3-D printing to save dogs' day

3-D printed models of dog skulls are helping University of Queensland vets to save animals and educate tomorrow's veterinary students.

Helping a sea turtle that lost its dive

A juvenile green sea turtle discovered floating in an estuary in Broome has been brought to Murdoch University's Animal Hospital for a CT scan.

First-of-its-kind mummy study reveals clues to girl's story

Who is she, this little mummy girl? Northwestern University scientists and students are working to unravel some of her mysteries, including how her body was prepared 1,900 years ago in Egypt, what items she may have been ...

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Computed tomography

Computed tomography (CT) is a medical imaging method employing tomography. Digital geometry processing is used to generate a three-dimensional image of the inside of an object from a large series of two-dimensional X-ray images taken around a single axis of rotation. The word "tomography" is derived from the Greek tomos (slice) and graphein (to write). Computed tomography was originally known as the "EMI scan" as it was developed at a research branch of EMI, a company best known today for its music and recording business. It was later known as computed axial tomography (CAT or CT scan) and body section röntgenography.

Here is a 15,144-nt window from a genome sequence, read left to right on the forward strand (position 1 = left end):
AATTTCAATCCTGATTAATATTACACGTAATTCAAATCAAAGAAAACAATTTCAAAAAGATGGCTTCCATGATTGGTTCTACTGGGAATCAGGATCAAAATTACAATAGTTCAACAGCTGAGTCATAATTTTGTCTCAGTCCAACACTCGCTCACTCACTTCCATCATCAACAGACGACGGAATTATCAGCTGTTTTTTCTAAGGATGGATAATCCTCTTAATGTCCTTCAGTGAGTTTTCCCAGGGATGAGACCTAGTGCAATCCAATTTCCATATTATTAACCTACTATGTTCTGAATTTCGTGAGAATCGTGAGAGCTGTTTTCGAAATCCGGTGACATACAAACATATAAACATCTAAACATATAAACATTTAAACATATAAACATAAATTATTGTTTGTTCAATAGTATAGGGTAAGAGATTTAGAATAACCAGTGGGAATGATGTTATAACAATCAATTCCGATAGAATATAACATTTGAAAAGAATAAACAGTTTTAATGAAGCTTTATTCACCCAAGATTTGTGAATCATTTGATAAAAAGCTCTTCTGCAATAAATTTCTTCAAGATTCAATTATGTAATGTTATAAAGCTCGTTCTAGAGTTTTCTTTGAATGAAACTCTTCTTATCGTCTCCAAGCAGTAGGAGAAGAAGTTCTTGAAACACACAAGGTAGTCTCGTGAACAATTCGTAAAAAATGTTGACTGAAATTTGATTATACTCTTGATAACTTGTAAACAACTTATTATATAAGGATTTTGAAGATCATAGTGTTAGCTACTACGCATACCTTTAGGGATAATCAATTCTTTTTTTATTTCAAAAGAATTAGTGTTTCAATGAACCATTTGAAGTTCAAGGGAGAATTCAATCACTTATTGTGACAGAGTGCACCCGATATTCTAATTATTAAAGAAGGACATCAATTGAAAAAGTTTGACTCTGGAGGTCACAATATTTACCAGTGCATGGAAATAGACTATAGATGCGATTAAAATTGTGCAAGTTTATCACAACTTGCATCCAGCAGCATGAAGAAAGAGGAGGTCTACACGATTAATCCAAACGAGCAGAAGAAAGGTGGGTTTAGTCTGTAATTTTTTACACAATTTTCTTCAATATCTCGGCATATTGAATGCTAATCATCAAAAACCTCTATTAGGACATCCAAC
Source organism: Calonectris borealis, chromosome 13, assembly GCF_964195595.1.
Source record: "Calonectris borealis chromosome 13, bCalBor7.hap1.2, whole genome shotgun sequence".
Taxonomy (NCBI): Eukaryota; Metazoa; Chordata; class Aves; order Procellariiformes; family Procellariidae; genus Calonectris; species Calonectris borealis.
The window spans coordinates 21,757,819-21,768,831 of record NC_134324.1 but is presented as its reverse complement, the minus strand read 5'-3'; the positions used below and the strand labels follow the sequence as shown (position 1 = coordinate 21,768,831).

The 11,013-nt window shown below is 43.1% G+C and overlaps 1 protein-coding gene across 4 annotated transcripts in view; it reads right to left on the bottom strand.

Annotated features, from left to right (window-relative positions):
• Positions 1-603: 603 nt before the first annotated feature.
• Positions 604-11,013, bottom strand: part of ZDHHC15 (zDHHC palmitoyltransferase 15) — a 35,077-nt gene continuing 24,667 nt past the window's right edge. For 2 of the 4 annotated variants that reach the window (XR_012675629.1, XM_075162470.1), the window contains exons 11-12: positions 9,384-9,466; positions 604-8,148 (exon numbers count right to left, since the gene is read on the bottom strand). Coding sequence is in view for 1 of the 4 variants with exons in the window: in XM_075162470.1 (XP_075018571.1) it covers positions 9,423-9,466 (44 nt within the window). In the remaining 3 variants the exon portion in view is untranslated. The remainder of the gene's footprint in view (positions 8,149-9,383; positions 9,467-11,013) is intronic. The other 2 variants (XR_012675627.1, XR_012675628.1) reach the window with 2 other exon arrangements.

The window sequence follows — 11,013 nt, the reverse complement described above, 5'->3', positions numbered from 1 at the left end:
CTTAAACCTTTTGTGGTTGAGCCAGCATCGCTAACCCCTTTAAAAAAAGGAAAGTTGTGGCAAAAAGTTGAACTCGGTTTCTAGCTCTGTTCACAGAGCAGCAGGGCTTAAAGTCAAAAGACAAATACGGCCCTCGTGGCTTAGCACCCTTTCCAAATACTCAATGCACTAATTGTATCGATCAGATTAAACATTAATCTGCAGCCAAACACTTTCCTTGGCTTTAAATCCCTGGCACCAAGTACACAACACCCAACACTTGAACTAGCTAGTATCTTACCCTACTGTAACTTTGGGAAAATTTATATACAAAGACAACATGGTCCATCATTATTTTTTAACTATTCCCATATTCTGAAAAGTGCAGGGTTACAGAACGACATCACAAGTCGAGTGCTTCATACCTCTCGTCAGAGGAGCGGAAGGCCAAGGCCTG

CT produces a volume of data which can be manipulated, through a process known as "windowing", in order to demonstrate various bodily structures based on their ability to block the X-ray/Röntgen beam. Although historically the images generated were in the axial or transverse plane, orthogonal to the long axis of the body, modern scanners allow this volume of data to be reformatted in various planes or even as volumetric (3D) representations of structures. Although most common in medicine, CT is also used in other fields, such as nondestructive materials testing. Another example is the DigiMorph project at the University of Texas at Austin which uses a CT scanner to study biological and paleontological specimens.

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